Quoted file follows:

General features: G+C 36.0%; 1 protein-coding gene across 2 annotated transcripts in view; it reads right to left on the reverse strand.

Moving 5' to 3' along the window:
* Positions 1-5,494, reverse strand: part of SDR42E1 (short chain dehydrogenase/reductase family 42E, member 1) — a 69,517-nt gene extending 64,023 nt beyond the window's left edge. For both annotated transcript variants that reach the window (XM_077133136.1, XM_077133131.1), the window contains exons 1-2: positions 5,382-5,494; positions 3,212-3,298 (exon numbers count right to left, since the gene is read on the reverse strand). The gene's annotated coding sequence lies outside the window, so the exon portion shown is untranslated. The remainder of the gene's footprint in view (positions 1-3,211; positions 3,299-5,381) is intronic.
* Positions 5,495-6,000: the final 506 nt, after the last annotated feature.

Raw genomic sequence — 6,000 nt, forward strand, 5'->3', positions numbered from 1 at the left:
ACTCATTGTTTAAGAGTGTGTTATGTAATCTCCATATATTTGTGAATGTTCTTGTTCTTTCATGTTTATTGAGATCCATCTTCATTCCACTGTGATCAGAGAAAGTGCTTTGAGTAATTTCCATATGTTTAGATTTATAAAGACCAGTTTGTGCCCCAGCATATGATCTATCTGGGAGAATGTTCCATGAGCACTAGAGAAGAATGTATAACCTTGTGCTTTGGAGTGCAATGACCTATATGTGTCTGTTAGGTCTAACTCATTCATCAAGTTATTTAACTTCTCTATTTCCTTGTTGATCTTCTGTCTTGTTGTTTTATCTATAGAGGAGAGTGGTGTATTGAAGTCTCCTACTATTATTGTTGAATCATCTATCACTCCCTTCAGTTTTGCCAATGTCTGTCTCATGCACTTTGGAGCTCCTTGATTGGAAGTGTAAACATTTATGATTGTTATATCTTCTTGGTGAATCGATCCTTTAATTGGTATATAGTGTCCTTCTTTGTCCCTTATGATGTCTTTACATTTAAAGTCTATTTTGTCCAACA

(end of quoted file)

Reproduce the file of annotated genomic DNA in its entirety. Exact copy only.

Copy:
General features: G+C 36.0%; 1 protein-coding gene across 2 annotated transcripts in view; it reads right to left on the reverse strand.

Moving 5' to 3' along the window:
* Positions 1-5,494, reverse strand: part of SDR42E1 (short chain dehydrogenase/reductase family 42E, member 1) — a 69,517-nt gene extending 64,023 nt beyond the window's left edge. For both annotated transcript variants that reach the window (XM_077133136.1, XM_077133131.1), the window contains exons 1-2: positions 5,382-5,494; positions 3,212-3,298 (exon numbers count right to left, since the gene is read on the reverse strand). The gene's annotated coding sequence lies outside the window, so the exon portion shown is untranslated. The remainder of the gene's footprint in view (positions 1-3,211; positions 3,299-5,381) is intronic.
* Positions 5,495-6,000: the final 506 nt, after the last annotated feature.

Raw genomic sequence — 6,000 nt, forward strand, 5'->3', positions numbered from 1 at the left:
ACTCATTGTTTAAGAGTGTGTTATGTAATCTCCATATATTTGTGAATGTTCTTGTTCTTTCATGTTTATTGAGATCCATCTTCATTCCACTGTGATCAGAGAAAGTGCTTTGAGTAATTTCCATATGTTTAGATTTATAAAGACCAGTTTGTGCCCCAGCATATGATCTATCTGGGAGAATGTTCCATGAGCACTAGAGAAGAATGTATAACCTTGTGCTTTGGAGTGCAATGACCTATATGTGTCTGTTAGGTCTAACTCATTCATCAAGTTATTTAACTTCTCTATTTCCTTGTTGATCTTCTGTCTTGTTGTTTTATCTATAGAGGAGAGTGGTGTATTGAAGTCTCCTACTATTATTGTTGAATCATCTATCACTCCCTTCAGTTTTGCCAATGTCTGTCTCATGCACTTTGGAGCTCCTTGATTGGAAGTGTAAACATTTATGATTGTTATATCTTCTTGGTGAATCGATCCTTTAATTGGTATATAGTGTCCTTCTTTGTCCCTTATGATGTCTTTACATTTAAAGTCTATTTTGTCCAACA